Tender planning for a construction project is one of the most important factors in its success, and yet it constitutes a comparatively small percentage of the total project time, and often is not given the attention it needs.

On a three-year build you might have three months to put plans together and often, with the best will in the world, the tender plan is ultimately not possible to follow. Getting tender management and planning right is a specific skill honed through experience, hindsight, and industry knowledge. Given the impact of the tender on a project, a good planner is worth their weight in gold.

Why would you need a claims consultant for tender planning?

Often, contractors are over stretched on paying jobs, meaning that not enough attention is paid to putting a tender programme together for work that you might not win. Your planner might be pulled off a site and given 48 hours to put together a tender programme or perhaps all your planners are busy, so you try to bluff it at the final hurdle. That’s despite it costing thousands of pounds in other resources to put the tender together and the great value of the reward for doing it well, both in the short- and long-term.

Questions to ask yourself when tender planning

Amongst the many things that a tender programme should include to really show a detailed understanding of the scope of work and identify key client issues, timescales, and potential phasing requirements, you should consider:

  • Does it miss milestones?
  • Does it fall foul of typical tender instructions such as ‘client deliverables shall not be on the tender path’ (we can get you round that!).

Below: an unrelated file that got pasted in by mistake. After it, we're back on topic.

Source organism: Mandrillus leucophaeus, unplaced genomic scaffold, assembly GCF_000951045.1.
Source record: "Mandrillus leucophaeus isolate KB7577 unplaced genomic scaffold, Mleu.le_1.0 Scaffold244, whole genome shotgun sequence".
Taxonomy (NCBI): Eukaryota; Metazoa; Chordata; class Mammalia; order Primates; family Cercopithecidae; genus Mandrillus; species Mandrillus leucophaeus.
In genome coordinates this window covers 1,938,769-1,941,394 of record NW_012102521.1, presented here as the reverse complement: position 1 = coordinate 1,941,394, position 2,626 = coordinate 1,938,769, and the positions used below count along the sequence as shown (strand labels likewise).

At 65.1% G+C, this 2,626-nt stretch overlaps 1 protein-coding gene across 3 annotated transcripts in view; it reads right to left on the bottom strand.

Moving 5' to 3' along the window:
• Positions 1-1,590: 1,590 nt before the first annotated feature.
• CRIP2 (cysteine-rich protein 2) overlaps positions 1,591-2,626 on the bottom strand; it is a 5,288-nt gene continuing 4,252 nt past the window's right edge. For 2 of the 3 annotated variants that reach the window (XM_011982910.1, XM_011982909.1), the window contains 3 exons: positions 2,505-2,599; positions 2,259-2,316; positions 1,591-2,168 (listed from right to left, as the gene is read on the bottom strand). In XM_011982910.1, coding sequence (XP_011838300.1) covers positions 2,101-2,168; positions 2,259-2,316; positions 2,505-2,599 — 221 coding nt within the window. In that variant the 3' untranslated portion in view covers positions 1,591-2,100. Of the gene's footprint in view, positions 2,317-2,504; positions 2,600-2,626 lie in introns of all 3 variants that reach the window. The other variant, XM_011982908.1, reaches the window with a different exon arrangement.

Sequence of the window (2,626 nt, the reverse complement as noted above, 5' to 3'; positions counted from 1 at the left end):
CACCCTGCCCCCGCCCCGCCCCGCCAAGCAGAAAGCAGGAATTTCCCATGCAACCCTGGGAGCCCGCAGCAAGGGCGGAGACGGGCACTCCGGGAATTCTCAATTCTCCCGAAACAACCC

• Does it have so much float that you will never get an Extension of Time award?
  • Has it been resource levelled?
  • Has it been costed out so you can see impacts on cash flow?
  • Have you allowed for approvals, permits, design, procurement etc.?

Has the tender programme been properly thought through?

The tender plan and programme need to match, mirror, and potentially explain all the sequences of construction that the technical narrative formulates. For example, it’s no use planning for 28 piling rigs when the site can only provide space for four – a typical challenge.

The art of tender planning and programming has become a deliverable that is often not looked at until it’s too late, and this is where an experienced claims consultant can make a positive difference from the start by adopting a ‘prevention rather than cure’ approach (although we can also help when it’s reached the ‘cure’ stage as well).

At Tungsten Capital, we are often asked to provide planning support on tenders. That can range from being the short-term tender manager/planner/technical writers, all the way to following the detailed tender programme through to the project baseline programme. The result is that all your entitlements are preserved for when the expected delays manifest themselves.

While it is an extra cost upfront, having a professionally thought through tender programme is invaluable and will set a project off on the right track, reaping rewards both now and in the future.